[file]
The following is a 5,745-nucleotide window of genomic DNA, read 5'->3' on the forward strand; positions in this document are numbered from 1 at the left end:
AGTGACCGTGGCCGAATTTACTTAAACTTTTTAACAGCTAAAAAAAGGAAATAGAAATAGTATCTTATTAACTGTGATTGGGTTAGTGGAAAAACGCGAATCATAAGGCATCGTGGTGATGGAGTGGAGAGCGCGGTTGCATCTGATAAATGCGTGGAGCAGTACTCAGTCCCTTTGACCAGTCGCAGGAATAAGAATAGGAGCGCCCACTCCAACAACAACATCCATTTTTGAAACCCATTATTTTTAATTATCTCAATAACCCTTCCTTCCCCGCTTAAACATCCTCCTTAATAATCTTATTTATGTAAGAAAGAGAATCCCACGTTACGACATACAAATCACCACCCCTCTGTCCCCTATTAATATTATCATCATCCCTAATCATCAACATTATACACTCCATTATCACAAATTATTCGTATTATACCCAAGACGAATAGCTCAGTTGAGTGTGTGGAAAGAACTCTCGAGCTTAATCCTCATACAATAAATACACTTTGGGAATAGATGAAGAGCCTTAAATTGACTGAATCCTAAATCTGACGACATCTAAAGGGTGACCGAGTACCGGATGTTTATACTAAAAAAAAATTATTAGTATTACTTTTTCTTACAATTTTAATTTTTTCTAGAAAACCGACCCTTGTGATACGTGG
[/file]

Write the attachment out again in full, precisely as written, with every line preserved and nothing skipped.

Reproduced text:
The following is a 5,745-nucleotide window of genomic DNA, read 5'->3' on the forward strand; positions in this document are numbered from 1 at the left end:
AGTGACCGTGGCCGAATTTACTTAAACTTTTTAACAGCTAAAAAAAGGAAATAGAAATAGTATCTTATTAACTGTGATTGGGTTAGTGGAAAAACGCGAATCATAAGGCATCGTGGTGATGGAGTGGAGAGCGCGGTTGCATCTGATAAATGCGTGGAGCAGTACTCAGTCCCTTTGACCAGTCGCAGGAATAAGAATAGGAGCGCCCACTCCAACAACAACATCCATTTTTGAAACCCATTATTTTTAATTATCTCAATAACCCTTCCTTCCCCGCTTAAACATCCTCCTTAATAATCTTATTTATGTAAGAAAGAGAATCCCACGTTACGACATACAAATCACCACCCCTCTGTCCCCTATTAATATTATCATCATCCCTAATCATCAACATTATACACTCCATTATCACAAATTATTCGTATTATACCCAAGACGAATAGCTCAGTTGAGTGTGTGGAAAGAACTCTCGAGCTTAATCCTCATACAATAAATACACTTTGGGAATAGATGAAGAGCCTTAAATTGACTGAATCCTAAATCTGACGACATCTAAAGGGTGACCGAGTACCGGATGTTTATACTAAAAAAAAATTATTAGTATTACTTTTTCTTACAATTTTAATTTTTTCTAGAAAACCGACCCTTGTGATACGTGG